Since the entry into force of the revised European Patent Convention in December 2007, the Enlarged Board of Appeal has also been competent to review decisions of the boards of appeal upon petition of a party (Article 112a EPC). Petitions for review may only be based on a fundamental procedural defect or on a criminal act that may have had an impact on the decision of the board of appeal.


Who can bring an appeal case before the boards?

Appeals may be filed by adversely affected parties, for example (and in the main) when the examining division refuses a patent application, or when the opposition division revokes a patent or maintains it in part or in its entirety following opposition proceedings. Such cases are then referred to a technical board of appeal in the relevant technical field, whose members review the decision reached by the examining division (ex parte cases) or opposition division (inter partes cases).

Note: Opposition is a legal remedy against a granted European patent. Although an opposition division becomes responsible later than the examining division, it is still a department of first instance. Anyone is free to contest the grant of a patent by filing an opposition within a period of nine months after the publication of the mention of the grant in the European Patent Bulletin. This then initiates a formal review process during which the patent is reconsidered in the light of the objections made by the opponent(s). The decision of the opposition division can then be appealed before the technical boards of appeal.


How many appeals do the boards of appeal deal with?

The boards of appeal currently receive about 2 800 new cases per year and settle over 2 300 cases.

The Enlarged Board of Appeal deals with two to three referrals and around twenty review cases per year.

For further information, see the Annual report of the boards of appeal of the European Patent Office (Supplementary publication of the Official Journal.

The case law that results from the decisions of the boards plays a major role in the development of the European Patent Office's patenting practice. The publication "Case Law of the Boards of Appeal" appears in an updated edition every three years, in all three official languages of the EPO, and provides a structured selection of decisions of the boards. The most recent edition can be consulted free of charge at www.epo.org/case-law.


What is the fee for an appeal?

The current fee can be found under Article 2 item 11 of the Rules relating to Fees. This fee applies irrespective of the technical field and/or complexity of the case.


Is there any further possibility of appeal (on a national level) after a case has been decided by a technical board of appeal?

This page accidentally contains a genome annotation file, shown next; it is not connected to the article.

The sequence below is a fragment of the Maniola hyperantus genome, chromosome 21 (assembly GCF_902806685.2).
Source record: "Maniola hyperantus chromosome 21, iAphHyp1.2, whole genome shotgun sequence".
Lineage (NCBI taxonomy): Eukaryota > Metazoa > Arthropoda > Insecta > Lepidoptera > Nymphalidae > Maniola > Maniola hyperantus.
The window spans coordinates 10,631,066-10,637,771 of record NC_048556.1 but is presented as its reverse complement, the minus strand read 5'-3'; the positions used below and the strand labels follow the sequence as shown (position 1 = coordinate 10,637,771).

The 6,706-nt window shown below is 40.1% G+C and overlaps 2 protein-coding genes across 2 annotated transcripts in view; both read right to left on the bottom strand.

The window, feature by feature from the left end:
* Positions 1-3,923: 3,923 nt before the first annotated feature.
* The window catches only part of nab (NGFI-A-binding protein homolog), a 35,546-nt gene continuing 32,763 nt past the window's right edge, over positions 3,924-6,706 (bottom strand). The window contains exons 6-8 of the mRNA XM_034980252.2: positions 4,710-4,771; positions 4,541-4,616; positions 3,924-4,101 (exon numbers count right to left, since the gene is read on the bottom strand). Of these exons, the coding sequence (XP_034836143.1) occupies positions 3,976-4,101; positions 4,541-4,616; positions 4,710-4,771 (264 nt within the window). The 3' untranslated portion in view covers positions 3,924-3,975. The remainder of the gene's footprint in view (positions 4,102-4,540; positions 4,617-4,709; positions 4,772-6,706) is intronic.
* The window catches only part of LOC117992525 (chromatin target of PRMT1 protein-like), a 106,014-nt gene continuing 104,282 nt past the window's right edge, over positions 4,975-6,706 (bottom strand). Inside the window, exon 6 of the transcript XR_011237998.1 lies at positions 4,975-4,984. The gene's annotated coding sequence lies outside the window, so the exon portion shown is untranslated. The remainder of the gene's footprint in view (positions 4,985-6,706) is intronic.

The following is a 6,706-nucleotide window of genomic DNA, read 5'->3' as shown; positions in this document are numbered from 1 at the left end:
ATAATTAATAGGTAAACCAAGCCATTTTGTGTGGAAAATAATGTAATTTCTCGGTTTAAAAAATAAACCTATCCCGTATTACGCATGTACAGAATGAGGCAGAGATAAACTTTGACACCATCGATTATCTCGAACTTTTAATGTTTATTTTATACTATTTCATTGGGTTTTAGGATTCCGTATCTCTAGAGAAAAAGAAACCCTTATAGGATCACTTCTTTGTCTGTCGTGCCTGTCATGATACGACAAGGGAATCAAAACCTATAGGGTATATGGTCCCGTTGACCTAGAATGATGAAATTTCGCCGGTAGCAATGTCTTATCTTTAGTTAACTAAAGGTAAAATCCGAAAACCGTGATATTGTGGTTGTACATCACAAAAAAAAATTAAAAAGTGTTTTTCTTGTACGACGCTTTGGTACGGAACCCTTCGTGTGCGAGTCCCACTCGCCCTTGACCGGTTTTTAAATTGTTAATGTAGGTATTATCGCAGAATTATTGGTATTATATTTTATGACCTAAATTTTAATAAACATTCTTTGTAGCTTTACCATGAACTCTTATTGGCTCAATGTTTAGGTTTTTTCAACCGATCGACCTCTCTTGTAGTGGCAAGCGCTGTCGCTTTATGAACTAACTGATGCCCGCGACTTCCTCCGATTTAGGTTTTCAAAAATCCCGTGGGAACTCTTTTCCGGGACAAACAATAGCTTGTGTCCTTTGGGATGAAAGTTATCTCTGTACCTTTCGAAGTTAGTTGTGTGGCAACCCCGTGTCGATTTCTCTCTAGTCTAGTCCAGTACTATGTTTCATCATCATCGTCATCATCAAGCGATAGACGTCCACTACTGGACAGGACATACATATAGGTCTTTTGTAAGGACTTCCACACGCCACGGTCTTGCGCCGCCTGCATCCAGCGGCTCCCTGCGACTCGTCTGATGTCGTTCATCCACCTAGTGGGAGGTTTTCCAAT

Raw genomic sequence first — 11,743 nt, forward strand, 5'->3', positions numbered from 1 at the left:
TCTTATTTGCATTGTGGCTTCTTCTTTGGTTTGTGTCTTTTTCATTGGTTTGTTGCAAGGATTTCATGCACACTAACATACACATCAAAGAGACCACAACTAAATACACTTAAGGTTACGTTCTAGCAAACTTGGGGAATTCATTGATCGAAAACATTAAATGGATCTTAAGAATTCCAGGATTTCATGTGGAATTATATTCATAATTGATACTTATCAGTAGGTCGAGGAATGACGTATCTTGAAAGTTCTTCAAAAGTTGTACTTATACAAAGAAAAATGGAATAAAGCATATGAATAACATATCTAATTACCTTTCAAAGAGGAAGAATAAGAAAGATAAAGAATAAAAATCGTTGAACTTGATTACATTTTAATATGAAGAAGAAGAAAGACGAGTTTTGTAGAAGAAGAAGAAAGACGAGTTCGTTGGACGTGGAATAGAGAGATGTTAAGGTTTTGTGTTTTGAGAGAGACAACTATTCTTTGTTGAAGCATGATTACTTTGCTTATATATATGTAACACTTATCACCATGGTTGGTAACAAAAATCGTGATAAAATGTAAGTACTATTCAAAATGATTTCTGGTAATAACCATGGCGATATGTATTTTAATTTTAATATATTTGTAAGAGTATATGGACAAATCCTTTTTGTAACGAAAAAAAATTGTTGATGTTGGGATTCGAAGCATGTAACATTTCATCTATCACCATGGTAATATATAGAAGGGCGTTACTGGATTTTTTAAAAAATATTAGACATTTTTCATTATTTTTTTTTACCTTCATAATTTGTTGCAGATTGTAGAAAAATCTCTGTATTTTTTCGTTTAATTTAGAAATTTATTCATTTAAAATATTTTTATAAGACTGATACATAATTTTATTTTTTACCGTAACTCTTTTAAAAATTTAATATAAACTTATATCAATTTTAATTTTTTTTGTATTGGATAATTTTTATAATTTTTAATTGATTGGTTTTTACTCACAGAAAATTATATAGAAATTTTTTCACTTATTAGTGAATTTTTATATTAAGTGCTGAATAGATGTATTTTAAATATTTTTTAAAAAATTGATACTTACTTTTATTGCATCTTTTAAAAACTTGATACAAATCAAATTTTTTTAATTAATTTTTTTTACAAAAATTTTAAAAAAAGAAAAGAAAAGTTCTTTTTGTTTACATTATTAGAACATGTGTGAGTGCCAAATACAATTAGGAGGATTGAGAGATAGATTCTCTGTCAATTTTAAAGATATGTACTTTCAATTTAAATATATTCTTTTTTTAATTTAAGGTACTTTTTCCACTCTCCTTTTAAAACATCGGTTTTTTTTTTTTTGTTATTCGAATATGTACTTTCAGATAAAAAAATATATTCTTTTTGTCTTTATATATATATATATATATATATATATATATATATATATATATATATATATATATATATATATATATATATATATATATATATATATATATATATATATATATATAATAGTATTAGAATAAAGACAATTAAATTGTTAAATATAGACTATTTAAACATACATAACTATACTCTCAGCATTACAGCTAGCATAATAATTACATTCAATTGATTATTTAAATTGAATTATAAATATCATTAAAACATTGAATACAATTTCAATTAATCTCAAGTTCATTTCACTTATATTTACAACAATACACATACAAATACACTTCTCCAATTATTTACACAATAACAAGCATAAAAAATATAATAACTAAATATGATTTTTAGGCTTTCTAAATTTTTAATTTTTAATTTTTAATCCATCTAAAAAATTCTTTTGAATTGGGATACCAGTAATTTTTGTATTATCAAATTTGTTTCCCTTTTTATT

In the centralised procedures established by the European Patent Convention, the boards of appeal are the first and final judicial instance with appellate jurisdiction at European level. Accordingly, if a European patent is revoked by the technical board of appeal, there is no further legal remedy at national level. If, however, a patent is upheld at the end of the appeal procedure, a competitor may institute national nullity proceedings in a particular member state if, for example, he wants the patent to be declared invalid in that country. The boards of appeal cannot refer any questions of law to the European Court of Justice because the legal systems of the European Patent Office - i.e. that of the European Patent Convention - and the EU are not connected with each other.


What is the status of the initiative to make the independence of the boards of appeal more visible?

The initiative to reorganise the boards of appeal as a separate unit achieved its purpose in 2016 when the Administrative Council of the European Patent Organisation, at its 148th meeting in Munich on 29 and 30 June 2016, approved a comprehensive reform package concerning the boards. The aims of the reform are to strengthen the boards’ organisational and managerial autonomy and increase their efficiency. The reform takes effect within the existing framework of the European Patent Convention, without requiring its revision. It includes a new institutional framework.

The boards of appeal and the Enlarged Board of Appeal, with their registrars and support services, are no longer integrated into the European Patent Office as Directorate-General 3, but form a separate organisational unit headed by the President of the Boards of Appeal.

The office of President of the Boards of Appeal was created by the 2016 reform. As head of the new organisational unit, the President of the Boards of Appeal, who is at the same time Chairman of the Enlarged Board of Appeal, carries out administrative and managerial duties delegated to him by the President of the Office. Hierarchically, he is not subordinate to the President of the Office but reports to the Administrative Council on the boards’ activities.

The Boards of Appeal Committee (BOAC), which was also called into being as part of the reform, is a subsidiary body of the Administrative Council. The BOAC acts as a link between the Administrative Council and the Boards of Appeal, reports to the Administrative Council and provides guidance to the President of the Boards of Appeal on the management and organisation of the Boards of Appeal at a general level, especially with regard to efficiency and independence.